After Gov. Scott’s visit, Sens. Bill Nelson and Marco Rubio made trips to the Duval Emergency Operations Center early in the afternoon.

Each arrived separately, and each had their own takes on the storm and the path forward afterward.

Nelson noted that, in addition to the 365 water rescues that were made in Duval County when the storm surge came in, there were 120 rescues in Clay and St. Johns.

Nelson described the hurricane as a “very unusual one, that covered the entire state,” one with “real surprises” for everyone.

Water was the big surprise for Jacksonville, of course, as the storm surge flooded the city for hours on end Monday.

“Water … surprised places like North Florida,” Nelson said.

The storm drew strength from turbocharged waters on each side of the peninsula, of course. Nelson noted that “measurements show that sea level has risen eight inches over the last40 years” off the Miami Beach coast, a rise that was accompanied by the heating of the ocean itself.

“That is expected to increase,” Nelson said.

Miami Beach, said Nelson. has had to spend “tens of millions of dollars on expensive pumps” to deal with a mean high tide — and floods are still part of life down there.

“If that’s happening when there’s not a storm, what happens when there is a storm? We’d better get ready for it, because it’s happening before our very eyes.”

Nelson also addressed post-Andrew building codes, noting that the Florida Legislature passed a law to relax those codes.

He’s not a fan of that move.

“Let’s keep these strong building codes,” Nelson said, noting that there was a vast difference in how new construction and older buildings fared during Irma on Florida’s Southwest coast when he toured it earlier this week.


Rubio actually agreed with Nelson regarding the building codes.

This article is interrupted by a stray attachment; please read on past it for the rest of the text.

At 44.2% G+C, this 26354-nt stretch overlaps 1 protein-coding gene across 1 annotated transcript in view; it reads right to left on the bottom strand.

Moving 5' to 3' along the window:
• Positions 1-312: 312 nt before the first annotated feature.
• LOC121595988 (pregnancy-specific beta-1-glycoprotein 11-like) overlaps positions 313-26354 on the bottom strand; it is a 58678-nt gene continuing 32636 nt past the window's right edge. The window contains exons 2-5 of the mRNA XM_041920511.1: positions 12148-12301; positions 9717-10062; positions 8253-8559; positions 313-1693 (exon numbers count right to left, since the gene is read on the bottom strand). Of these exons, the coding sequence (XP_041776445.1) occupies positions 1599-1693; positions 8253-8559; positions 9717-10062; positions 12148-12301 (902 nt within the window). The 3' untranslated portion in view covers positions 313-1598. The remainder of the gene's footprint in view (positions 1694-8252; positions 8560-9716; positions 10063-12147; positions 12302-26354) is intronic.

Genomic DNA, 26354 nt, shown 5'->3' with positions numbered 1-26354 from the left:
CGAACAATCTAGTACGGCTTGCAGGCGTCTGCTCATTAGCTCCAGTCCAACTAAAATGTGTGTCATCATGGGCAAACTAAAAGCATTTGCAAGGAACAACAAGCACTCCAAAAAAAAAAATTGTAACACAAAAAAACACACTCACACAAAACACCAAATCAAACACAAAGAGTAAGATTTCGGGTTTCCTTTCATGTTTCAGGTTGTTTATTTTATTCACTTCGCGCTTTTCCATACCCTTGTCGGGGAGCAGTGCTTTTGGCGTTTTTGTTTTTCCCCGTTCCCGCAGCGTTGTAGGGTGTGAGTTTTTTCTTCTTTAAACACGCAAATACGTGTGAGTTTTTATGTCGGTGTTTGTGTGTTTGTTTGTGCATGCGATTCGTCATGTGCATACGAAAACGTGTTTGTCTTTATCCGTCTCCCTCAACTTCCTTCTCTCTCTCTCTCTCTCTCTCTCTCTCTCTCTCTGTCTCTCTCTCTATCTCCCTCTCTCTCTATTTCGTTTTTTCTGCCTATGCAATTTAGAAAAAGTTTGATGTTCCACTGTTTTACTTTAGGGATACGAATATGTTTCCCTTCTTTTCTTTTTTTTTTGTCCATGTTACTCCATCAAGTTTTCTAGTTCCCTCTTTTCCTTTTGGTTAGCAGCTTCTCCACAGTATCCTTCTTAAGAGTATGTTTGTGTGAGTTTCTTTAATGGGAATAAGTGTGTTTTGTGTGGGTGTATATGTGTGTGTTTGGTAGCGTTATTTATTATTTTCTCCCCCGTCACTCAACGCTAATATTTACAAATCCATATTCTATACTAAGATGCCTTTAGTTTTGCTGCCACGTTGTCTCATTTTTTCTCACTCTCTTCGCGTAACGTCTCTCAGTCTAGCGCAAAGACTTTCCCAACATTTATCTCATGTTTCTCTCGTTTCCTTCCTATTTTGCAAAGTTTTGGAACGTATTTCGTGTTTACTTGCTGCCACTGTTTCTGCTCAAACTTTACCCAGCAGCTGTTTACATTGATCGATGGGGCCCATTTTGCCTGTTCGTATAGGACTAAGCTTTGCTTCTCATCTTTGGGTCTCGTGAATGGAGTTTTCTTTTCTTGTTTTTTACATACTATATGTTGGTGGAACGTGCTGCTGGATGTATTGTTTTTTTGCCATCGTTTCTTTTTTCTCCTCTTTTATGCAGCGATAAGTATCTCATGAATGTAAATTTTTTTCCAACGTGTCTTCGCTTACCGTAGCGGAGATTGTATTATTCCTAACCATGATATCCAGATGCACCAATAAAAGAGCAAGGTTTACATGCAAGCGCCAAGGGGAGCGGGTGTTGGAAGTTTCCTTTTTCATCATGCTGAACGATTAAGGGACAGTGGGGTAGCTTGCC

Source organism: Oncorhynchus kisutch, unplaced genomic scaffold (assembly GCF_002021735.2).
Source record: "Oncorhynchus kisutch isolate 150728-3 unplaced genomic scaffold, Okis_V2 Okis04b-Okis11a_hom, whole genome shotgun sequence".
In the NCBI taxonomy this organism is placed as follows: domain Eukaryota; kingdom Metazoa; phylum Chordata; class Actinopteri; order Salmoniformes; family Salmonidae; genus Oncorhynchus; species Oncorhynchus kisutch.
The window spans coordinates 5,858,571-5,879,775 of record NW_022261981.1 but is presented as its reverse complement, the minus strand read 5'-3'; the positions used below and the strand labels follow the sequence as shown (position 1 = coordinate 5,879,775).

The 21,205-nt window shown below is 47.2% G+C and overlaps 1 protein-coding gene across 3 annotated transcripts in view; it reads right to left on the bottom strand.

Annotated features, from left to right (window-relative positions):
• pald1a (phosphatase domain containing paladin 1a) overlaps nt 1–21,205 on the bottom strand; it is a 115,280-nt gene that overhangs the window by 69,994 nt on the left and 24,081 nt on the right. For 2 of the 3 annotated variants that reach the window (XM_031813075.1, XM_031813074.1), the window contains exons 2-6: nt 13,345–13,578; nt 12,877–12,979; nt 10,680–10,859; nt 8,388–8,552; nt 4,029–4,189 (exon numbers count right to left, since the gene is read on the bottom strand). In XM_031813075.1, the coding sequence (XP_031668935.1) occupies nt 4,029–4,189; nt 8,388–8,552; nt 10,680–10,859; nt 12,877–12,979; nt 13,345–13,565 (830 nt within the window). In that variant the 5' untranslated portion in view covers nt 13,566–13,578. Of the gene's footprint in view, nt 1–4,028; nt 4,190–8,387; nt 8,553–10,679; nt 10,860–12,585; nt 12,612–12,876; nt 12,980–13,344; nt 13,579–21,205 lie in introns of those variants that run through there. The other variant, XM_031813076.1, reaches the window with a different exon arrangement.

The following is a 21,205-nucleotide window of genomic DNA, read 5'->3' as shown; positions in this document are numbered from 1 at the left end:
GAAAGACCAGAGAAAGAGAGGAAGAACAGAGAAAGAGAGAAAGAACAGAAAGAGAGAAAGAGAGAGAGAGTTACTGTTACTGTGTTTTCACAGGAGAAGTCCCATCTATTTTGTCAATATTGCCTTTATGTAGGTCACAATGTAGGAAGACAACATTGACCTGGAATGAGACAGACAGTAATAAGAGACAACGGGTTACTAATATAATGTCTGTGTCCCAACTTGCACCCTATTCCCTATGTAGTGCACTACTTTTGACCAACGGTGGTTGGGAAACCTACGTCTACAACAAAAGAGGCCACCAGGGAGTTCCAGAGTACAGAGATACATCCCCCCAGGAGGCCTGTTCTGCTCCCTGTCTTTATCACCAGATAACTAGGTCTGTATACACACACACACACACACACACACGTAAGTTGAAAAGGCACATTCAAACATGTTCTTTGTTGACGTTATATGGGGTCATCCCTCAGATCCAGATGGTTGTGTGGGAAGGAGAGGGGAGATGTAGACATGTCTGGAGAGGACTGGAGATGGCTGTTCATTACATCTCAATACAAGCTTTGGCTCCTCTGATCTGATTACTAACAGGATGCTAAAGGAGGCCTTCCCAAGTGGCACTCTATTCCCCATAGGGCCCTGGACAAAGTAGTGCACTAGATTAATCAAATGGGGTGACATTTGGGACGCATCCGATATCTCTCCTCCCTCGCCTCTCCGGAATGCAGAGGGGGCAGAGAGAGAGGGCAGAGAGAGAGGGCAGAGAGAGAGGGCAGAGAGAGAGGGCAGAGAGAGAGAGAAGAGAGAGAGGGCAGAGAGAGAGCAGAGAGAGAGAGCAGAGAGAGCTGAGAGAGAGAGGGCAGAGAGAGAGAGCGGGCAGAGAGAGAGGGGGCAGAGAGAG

“People may not like it, but you know when you’re in a house rated post-Andrew, you have a lot more security about what that means for you and your family, and I hope we don’t walk away from that,” Rubio said.

And he had a lot more to say besides.

Regarding the individual assistance authorized by President Donald Trump for individuals impacted by the storm, Rubio noted that time was of the essence regarding disbursement.

“How many people will not be able to go home for a long time … if you lost your home, you can’t go home tonight, we’ve got to get you that money quickly,” Rubio said, noting that local governments — such as Jacksonville, still owed $26M from the federal government for the last storm — are not able to shoulder that burden.

“There are communities waiting three or four years,” Rubio said in reference to Jacksonville’s cash crunch, citing a “backlog” that needs improvement.

“Small businesses” likewise need SBA help.

A “week or two without revenue,” Rubio said, may be the end for them.

Rubio also addressed Nelson’s contention that sea level rise contributed to this storm.

“Irrespective of the broader debate about its causes, you can measure sea level. And when you start to see flooding at high tide at many communities across Florida, when you start to see military installations critical to our economy and our state threatened by it, there are some things you need to do, and some things you can do.”

“There are some things you can do to mitigate,” Rubio said, though he called it a “whole other debate” when this reporter suggested that strategies are elusive to cool the water down that energizes these storms in the first place.

Flooding at high tide, Rubio said, is an “accelerating process.”

We asked Rubio if the Trump Administration was particularly equipped to handle the challenges created by what some call global warming.

“Again, we’re talking about mitigation. And when it comes to mitigation, it’s an infrastructure need,” Rubio said, a “critical” one.